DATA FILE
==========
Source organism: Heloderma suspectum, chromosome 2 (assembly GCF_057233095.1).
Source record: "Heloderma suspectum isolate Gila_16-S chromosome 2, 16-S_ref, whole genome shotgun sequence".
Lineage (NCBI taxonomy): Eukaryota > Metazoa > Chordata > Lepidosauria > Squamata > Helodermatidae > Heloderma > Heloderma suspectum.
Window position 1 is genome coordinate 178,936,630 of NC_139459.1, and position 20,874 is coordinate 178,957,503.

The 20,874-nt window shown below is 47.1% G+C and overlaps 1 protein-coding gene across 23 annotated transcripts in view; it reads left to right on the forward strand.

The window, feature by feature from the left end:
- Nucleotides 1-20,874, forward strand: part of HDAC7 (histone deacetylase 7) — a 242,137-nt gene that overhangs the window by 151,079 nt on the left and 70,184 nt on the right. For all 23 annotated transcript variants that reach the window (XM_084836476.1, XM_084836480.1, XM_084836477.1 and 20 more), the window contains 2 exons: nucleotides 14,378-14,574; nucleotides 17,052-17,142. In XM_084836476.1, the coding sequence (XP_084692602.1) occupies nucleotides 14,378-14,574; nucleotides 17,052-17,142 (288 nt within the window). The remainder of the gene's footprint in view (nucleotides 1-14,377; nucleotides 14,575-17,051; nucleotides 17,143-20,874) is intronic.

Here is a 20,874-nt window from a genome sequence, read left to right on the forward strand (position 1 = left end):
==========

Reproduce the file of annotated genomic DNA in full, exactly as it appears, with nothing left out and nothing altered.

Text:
Source organism: Heloderma suspectum, chromosome 2 (assembly GCF_057233095.1).
Source record: "Heloderma suspectum isolate Gila_16-S chromosome 2, 16-S_ref, whole genome shotgun sequence".
Lineage (NCBI taxonomy): Eukaryota > Metazoa > Chordata > Lepidosauria > Squamata > Helodermatidae > Heloderma > Heloderma suspectum.
Window position 1 is genome coordinate 178,936,630 of NC_139459.1, and position 20,874 is coordinate 178,957,503.

The 20,874-nt window shown below is 47.1% G+C and overlaps 1 protein-coding gene across 23 annotated transcripts in view; it reads left to right on the forward strand.

The window, feature by feature from the left end:
- Nucleotides 1-20,874, forward strand: part of HDAC7 (histone deacetylase 7) — a 242,137-nt gene that overhangs the window by 151,079 nt on the left and 70,184 nt on the right. For all 23 annotated transcript variants that reach the window (XM_084836476.1, XM_084836480.1, XM_084836477.1 and 20 more), the window contains 2 exons: nucleotides 14,378-14,574; nucleotides 17,052-17,142. In XM_084836476.1, the coding sequence (XP_084692602.1) occupies nucleotides 14,378-14,574; nucleotides 17,052-17,142 (288 nt within the window). The remainder of the gene's footprint in view (nucleotides 1-14,377; nucleotides 14,575-17,051; nucleotides 17,143-20,874) is intronic.

Here is a 20,874-nt window from a genome sequence, read left to right on the forward strand (position 1 = left end):